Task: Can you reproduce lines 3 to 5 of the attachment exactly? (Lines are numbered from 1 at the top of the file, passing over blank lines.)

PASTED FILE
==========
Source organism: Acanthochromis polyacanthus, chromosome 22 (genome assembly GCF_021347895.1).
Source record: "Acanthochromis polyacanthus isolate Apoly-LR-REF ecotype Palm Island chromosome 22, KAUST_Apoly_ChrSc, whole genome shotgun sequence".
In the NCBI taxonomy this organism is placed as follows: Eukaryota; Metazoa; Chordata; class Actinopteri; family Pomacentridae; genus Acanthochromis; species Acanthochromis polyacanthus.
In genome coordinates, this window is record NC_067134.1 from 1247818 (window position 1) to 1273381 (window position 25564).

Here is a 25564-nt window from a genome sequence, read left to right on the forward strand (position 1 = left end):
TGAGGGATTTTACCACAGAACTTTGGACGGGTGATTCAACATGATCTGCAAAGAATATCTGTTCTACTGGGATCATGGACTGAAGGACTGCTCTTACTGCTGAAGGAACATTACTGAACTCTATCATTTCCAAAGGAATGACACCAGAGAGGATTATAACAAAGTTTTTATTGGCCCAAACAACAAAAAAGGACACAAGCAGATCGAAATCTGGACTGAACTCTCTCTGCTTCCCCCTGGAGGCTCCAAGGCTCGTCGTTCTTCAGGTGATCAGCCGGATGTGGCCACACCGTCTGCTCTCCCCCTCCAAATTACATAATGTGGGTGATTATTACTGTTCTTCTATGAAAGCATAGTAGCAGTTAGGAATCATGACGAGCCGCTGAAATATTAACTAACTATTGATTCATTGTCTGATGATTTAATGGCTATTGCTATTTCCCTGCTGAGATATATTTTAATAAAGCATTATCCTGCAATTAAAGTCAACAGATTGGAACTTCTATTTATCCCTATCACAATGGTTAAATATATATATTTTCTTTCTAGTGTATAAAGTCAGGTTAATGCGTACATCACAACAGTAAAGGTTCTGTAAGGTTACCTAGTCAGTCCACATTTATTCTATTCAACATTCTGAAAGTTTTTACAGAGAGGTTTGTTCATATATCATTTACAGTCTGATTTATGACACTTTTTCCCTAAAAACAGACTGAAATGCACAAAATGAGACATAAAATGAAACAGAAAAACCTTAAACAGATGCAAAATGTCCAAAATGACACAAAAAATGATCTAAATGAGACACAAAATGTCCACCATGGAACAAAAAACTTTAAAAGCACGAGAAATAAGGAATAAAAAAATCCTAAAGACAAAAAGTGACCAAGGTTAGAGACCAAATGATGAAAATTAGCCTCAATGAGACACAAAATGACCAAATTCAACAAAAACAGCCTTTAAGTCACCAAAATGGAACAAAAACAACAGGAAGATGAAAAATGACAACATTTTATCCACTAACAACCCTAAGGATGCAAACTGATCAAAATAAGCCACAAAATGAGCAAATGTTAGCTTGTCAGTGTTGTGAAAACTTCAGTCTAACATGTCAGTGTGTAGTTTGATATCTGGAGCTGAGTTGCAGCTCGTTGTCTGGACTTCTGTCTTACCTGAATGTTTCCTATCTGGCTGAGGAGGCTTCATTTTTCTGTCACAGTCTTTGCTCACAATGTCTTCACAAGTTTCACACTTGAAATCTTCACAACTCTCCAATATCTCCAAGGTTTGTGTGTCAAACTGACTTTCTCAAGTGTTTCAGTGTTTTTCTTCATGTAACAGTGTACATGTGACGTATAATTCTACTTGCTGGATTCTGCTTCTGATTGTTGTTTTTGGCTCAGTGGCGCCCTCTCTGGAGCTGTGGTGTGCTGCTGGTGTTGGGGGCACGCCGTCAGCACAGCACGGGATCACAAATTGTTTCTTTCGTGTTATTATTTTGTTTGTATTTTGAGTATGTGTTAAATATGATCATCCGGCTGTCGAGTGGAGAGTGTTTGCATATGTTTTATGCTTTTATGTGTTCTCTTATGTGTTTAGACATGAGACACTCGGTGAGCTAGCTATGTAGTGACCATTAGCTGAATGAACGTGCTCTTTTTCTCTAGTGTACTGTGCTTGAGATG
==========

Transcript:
In the NCBI taxonomy this organism is placed as follows: Eukaryota; Metazoa; Chordata; class Actinopteri; family Pomacentridae; genus Acanthochromis; species Acanthochromis polyacanthus.
In genome coordinates, this window is record NC_067134.1 from 1247818 (window position 1) to 1273381 (window position 25564).

Here is a 25564-nt window from a genome sequence, read left to right on the forward strand (position 1 = left end):